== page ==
MOD City+ Review: Brakes and the Brake Test
February 2022 appears to be the month of broken brake test records, as for the second time in exactly one week of bike reviews, our all-time braking record has been broken.
Though this record is usually bested by a matter of inches, the MOD City+ smashed the old record by over a foot.
Over the course of five full-power stops from 20 mph, the MOD City+ came to a stop at an average distance of 9-feet-9-inches, which is a full 15 inches shorter than the previous record set by the Rad Power Bikes RadCity 5 Plus just a week prior.
That super short stopping distance is a testament to not just the performance of the Tektro Auriga hydraulic disk brakes, but also the super grippy Kenda tires. There’s no model name on those tires, but they’re a semi-slick tread pattern, 3-inches wide and have a very square profile that almost looks like a motorcycle tire. The tires and brakes combined made for formidable stopping power.
MOD City+ Review: Ride Comfort, Handling and Cockpit
As far as ride quality and comfort goes, not all electric folding bikes are created equal — especially if you’re a taller person like myself.
The MOD City+, however, was notably comfortable and fit me well. While it does fold down to a compact size, the MOD feels quite a lot like a full sized e-bike when riding. It’s got a decently long wheelbase and the folding handlepost is adjustable to give you as upright of a ride as you’d like.
The version of the MOD City+ we reviewed was actually a step-thru model, which made the bike just a little bit easier to get on and off of (folding e-bikes are already pretty easy to step over). Additionally I appreciated the 50mm suspension fork and suspension seat post, which helped smooth out the road.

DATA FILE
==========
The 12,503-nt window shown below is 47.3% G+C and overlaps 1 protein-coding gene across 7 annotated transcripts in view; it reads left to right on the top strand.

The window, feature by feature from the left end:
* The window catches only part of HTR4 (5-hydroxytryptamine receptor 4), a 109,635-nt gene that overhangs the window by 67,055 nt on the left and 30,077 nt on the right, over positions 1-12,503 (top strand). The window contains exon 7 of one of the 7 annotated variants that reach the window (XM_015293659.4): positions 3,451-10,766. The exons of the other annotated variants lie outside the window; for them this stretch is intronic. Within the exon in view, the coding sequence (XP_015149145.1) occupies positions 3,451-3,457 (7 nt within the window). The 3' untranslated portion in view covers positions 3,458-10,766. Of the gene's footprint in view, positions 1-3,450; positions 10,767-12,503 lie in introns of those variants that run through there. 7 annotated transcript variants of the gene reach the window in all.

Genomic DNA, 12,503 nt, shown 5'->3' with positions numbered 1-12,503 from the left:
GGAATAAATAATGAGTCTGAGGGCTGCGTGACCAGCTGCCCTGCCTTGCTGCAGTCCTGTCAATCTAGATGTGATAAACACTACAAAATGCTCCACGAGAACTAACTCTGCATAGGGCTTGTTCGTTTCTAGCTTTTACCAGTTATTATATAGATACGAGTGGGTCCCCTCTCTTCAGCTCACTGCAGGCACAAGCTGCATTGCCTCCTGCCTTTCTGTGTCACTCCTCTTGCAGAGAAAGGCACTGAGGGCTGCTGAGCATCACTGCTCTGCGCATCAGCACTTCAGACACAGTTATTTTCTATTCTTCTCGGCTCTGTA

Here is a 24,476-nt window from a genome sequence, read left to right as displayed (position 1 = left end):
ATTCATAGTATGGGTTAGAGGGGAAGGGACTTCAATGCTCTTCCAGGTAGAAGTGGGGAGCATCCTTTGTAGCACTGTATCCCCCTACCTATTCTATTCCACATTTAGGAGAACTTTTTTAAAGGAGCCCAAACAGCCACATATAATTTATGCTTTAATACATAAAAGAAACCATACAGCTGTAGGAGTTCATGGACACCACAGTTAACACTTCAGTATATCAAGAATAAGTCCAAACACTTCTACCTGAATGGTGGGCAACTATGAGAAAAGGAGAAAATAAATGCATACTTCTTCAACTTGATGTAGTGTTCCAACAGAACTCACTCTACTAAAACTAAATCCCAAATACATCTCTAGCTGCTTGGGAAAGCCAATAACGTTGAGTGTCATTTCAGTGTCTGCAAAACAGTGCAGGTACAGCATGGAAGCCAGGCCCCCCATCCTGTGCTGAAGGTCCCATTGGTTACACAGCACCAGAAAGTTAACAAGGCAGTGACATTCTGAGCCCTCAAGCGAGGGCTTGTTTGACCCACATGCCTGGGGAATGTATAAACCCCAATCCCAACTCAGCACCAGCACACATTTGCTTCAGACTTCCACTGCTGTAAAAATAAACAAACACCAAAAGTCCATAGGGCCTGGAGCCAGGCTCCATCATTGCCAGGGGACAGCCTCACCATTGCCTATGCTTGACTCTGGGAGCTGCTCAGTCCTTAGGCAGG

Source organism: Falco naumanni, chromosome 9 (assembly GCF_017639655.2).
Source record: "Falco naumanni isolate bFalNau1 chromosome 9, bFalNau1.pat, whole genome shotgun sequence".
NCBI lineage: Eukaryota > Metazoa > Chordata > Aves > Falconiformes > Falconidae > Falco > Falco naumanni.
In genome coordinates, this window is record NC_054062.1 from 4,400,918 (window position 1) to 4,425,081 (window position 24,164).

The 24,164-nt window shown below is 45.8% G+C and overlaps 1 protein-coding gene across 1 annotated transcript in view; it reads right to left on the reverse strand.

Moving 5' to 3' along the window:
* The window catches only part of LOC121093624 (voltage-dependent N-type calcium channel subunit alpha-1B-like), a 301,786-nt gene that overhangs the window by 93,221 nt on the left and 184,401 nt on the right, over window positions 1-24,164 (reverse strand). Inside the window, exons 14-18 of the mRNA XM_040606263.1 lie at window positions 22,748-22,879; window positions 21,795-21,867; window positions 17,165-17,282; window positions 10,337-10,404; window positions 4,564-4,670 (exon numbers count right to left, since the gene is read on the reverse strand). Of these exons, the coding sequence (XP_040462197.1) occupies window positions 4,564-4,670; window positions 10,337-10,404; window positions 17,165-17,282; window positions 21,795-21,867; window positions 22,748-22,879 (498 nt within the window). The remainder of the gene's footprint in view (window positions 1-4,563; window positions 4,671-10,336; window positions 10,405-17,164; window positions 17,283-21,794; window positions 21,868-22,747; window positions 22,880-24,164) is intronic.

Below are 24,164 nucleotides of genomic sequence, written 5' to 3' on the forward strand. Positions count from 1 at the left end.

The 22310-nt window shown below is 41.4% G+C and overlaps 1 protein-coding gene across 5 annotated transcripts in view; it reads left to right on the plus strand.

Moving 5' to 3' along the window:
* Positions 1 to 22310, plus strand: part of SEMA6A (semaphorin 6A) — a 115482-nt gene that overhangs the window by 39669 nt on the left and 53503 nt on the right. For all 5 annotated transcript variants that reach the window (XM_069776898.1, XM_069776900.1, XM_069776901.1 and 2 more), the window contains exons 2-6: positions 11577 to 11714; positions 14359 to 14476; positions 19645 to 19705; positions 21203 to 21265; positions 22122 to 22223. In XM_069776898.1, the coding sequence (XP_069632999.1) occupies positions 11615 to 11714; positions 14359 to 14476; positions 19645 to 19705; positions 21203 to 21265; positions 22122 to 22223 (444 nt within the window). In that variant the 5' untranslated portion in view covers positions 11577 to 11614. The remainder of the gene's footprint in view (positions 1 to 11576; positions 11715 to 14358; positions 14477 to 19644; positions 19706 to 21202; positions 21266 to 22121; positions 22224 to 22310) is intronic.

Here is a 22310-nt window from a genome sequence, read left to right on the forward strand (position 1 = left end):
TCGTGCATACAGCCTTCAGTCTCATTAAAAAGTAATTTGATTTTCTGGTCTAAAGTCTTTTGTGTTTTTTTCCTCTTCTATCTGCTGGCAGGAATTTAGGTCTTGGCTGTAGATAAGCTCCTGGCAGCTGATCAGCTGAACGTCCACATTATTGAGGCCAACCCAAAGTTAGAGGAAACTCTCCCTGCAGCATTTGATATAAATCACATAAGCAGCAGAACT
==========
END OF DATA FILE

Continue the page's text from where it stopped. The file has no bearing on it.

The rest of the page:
Handling wise, electric folding bikes typically have some idiosyncrasies that take some getting used to and the MOD City+ was no exception to that rule. Mainly, this can be felt in the steering, which due to the small 20-inch wheels and fairly steep head tube angle can at times feel a little twitchy. Not so twitchy you can’t get used to it, but it is different from a full-sized bike.
The display is a little dated looking, but functionally it works very well.
I’m not always a huge fan of cruiser-style seats, but I liked the Selle Royal gel saddle on the MOD City+
The bike comes stock with a rear rack rated for 55 lbs.
One of the faux leather grips appeared to separate a little during testing, but I appreciated it locked on to the handlebar.
MOD City+ Review: Summary / Where to Buy
For those with limited space or who can’t carry an e-bike on a car rack, an electric folding bike can be the difference between being able to have an e-bike or not having one at all.
The MOD City+ is an example of a good affordable option if you need a bike that folds. It far outperformed my expectations in our testing, particularly in the hill climbing section and brake test. It’s an all-around good solid performer, but it’s an absolute standout in those two tests.
We also can’t close out this review without giving the Mod City+ a round of applause for setting a new record in our brake test. It didn’t just break the record, it utterly smashed it by over a foot, which is pretty cool to see.
Overall, we really liked the MOD City+. It’s a high-performing electric folding bike that’s a solid value and looks pretty good to boot.
MOD sells the MOD City+ online through the button above and will ship the bike directly to your door.
‘Happy Riding, make sure to let us know if you have any questions down in our comments section or if you think we left anything out in this review of the MOD City+.